The work of ANDWORLD Design for the lettering continues its elegant displays from Batman: Curse of the White Knight. The speech bubbles are well placed and let the art breathe when the panels extend or Murphy wants to show us a clear depiction of the characters with barely any words blocking it, sometimes taking advantage of a trick where the extended panels are really half in the dark so the bubbles don’t actually cover up too much art but it also works (unintentionally or not) to show how much of the world Bruce Wayne is unaware of.
So now we’ve gone through the art, colors and lettering of this issue, all bringing their A-game, and I’ve talked about the opening of this issue to show you how Sean Murphy mixes his plot points with the cartoon world of Batman Beyond which I think is executed really well too. At this point if you don’t know how I stand on this comic then let me spell it out: please do yourself a favor and buy! I’ve been trying to stay away from criticism so far because I want people to leave feeling like they absolutely HAVE to check out this comic book.
The criticisms I have for this issue, though not damning, do pile up quite a bit though and I think that as much as I love Sean Murphy’s work the way he tackles Batman’s universe, especially when he tries to turn it into a parallel for our own world, just doesn’t sit right with me. I’ll wait for the next couple of issues to roll out before explaining exactly why it doesn’t sit right with me just in case I change my mind or Sean Murphy somehow proves me wrong. I’m willing to be patient because this issue is breaking down the worst parts of the two previous mini-series and I’m feeling optimistic about where that approach will take us. I do have other reasons to criticize this issue though.
The biggest reason being the way that Sean Murphy handles his characters. This doesn’t apply to every single character in this comic but in the spirit of trying to get you invested in this mini-series I’m gonna try to avoid naming names and will try to make it as vague as possible so hopefully you’ll see what I mean when you dive into the world yourself. The biggest character mishandling comes from interactions between Batman and the various people he’s affected in his life. If anyone reading this issue has taken the time to catch-up on Sean Murphy’s previous Batman stories then they’ll see what I mean. Batman completely ignores a fundamental part of his character development in order to bring about most of the drama in this issue.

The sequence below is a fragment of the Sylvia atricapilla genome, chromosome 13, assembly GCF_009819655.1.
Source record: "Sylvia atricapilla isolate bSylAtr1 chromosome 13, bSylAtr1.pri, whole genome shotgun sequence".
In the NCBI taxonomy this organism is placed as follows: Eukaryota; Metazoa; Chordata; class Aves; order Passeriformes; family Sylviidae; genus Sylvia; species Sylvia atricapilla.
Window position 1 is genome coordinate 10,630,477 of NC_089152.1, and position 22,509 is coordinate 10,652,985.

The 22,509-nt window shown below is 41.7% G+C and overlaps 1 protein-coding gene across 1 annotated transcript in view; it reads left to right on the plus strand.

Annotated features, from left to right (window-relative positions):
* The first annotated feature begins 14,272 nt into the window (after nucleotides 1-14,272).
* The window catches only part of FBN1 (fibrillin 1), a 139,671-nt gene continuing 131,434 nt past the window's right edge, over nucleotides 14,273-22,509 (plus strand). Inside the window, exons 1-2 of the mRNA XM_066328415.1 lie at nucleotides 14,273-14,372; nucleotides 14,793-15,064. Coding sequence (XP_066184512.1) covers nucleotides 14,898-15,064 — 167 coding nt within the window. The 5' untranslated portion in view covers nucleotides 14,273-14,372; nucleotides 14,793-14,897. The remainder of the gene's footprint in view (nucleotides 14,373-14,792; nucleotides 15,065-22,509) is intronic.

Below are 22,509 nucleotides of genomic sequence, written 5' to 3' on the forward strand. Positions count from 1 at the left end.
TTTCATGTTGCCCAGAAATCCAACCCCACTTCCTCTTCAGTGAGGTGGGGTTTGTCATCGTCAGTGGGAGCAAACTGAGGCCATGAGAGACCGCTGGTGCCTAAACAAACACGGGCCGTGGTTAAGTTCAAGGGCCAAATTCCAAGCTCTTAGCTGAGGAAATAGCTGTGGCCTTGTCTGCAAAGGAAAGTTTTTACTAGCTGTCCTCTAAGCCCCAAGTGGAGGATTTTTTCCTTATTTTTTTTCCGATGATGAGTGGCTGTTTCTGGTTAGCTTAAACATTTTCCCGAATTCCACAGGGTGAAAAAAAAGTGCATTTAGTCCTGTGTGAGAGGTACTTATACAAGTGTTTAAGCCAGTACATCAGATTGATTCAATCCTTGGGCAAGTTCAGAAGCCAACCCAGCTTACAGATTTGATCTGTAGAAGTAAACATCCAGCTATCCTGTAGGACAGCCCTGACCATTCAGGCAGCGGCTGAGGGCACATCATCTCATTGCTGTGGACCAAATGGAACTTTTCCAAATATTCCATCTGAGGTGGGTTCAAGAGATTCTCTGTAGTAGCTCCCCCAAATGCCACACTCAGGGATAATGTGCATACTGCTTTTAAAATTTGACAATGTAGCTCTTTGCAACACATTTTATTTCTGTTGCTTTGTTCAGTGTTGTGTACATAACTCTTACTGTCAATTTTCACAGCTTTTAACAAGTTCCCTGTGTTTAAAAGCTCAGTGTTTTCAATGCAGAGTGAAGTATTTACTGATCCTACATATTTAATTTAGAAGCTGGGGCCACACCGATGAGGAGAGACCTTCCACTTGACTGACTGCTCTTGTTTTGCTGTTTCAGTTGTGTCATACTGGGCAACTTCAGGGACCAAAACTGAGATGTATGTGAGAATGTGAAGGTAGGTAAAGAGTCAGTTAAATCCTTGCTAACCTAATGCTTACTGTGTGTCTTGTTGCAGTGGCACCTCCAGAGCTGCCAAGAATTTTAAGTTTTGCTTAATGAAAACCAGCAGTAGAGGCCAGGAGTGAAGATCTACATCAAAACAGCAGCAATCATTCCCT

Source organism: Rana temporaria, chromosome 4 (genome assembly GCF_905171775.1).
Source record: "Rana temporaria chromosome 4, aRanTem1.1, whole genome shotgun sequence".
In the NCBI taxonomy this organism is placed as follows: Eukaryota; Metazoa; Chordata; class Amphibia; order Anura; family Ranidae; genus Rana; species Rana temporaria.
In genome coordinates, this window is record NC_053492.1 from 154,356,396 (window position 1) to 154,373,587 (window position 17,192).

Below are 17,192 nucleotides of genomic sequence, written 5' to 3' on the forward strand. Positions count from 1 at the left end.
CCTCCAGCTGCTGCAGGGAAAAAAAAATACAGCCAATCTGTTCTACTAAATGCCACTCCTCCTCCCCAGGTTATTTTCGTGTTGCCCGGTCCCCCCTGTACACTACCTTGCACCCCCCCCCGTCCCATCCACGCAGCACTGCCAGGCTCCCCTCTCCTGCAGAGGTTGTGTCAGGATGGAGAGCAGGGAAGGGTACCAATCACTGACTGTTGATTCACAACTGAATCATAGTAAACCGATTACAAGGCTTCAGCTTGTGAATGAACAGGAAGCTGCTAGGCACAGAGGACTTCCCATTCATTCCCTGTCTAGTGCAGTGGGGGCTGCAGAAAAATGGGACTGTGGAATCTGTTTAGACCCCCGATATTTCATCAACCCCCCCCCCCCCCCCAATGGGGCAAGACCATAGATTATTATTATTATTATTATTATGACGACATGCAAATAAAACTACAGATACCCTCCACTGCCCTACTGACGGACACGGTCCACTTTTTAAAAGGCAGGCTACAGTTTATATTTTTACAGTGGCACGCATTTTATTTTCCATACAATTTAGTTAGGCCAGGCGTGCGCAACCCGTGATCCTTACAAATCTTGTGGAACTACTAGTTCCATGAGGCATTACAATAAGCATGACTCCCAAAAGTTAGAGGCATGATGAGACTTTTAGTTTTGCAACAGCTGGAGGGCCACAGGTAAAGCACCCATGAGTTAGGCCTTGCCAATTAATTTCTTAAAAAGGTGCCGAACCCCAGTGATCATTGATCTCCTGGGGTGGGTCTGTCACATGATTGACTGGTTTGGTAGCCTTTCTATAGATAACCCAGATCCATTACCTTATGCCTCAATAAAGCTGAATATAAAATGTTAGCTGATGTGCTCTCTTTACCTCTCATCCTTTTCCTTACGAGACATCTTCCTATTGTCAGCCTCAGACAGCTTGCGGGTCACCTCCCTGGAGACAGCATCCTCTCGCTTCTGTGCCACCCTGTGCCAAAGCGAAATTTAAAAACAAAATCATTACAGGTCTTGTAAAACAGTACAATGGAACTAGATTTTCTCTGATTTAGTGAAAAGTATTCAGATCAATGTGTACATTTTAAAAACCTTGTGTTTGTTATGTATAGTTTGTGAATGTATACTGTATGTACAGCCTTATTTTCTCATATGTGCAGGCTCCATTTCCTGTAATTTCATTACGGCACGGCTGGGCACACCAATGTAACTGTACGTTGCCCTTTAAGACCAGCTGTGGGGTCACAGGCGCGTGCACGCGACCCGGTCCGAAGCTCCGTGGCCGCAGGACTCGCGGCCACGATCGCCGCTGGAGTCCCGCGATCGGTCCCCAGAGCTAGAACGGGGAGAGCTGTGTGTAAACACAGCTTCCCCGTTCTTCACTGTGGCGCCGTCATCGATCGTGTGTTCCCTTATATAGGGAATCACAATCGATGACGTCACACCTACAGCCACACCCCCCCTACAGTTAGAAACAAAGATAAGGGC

Speaking of poor character development, Sean Murphy has also been consistently inconsistent in how he writes other characters as they seem to flip-flop between different roles that “fit” whatever Murphy feels will work best in the scene without thinking about how the characters would actually react to certain situations. In the panels above Sean Murphy really wants to hammer in the idea that Bruce Wayne has completely lost contact with the outside world and his state of ignorance is a parallel to the reader who is being shown the continuation of a story that has jumped several decades into the future. However, we’re also supposed to believe that one of the main voices of reason in the previous stories (Duke, right most panel) has now joined forces with a police state that undoubtedly targets the citizens of Backport without any indication of how this character would’ve radically changed his stance towards the police of Gotham? It’s all in service to showing how out of touch Bruce Wayne is but, as this is a reoccurring problem in the way that Sean Murphy writes his characters, it shows us that the writer is also out of touch with the world he has painstakingly curated for us.
So my problems for this comic are mostly based off of the characters that Sean Murphy writes around but these are problems that pop up rather than completely destroy the issue. The characters aren’t even bad I just wish they were more consistent within Murphy’s universe. The art, colors, lettering, atmosphere and reincorporation of Batman Beyond have all been consistently amazing so is it too much to ask for the characters (THE driving force of the comics) to be consistent too?
- Batman Beyond still holds a special place in your heart
- The previous volumes of The White Knight saga rocked your world
- You want a masterclass in panel composition
- Attention to detail is important and you can’t wait to see how well it’s done here
A terrifying return to the world of Batman Beyond. The art, coloring and letters all work off each other incredibly well and there are a plethora of little details that I’m discovering and absolutely loving. Hopefully Sean Murphy continues showing us how terrible Batman and Napier’s well-meaning schemes actually are but the writing is still creating these arguments based on flawed premises.
Disclaimer: DC Comics provided an advance review copy of this issue, and this review has been updated from the post originally published on February 8.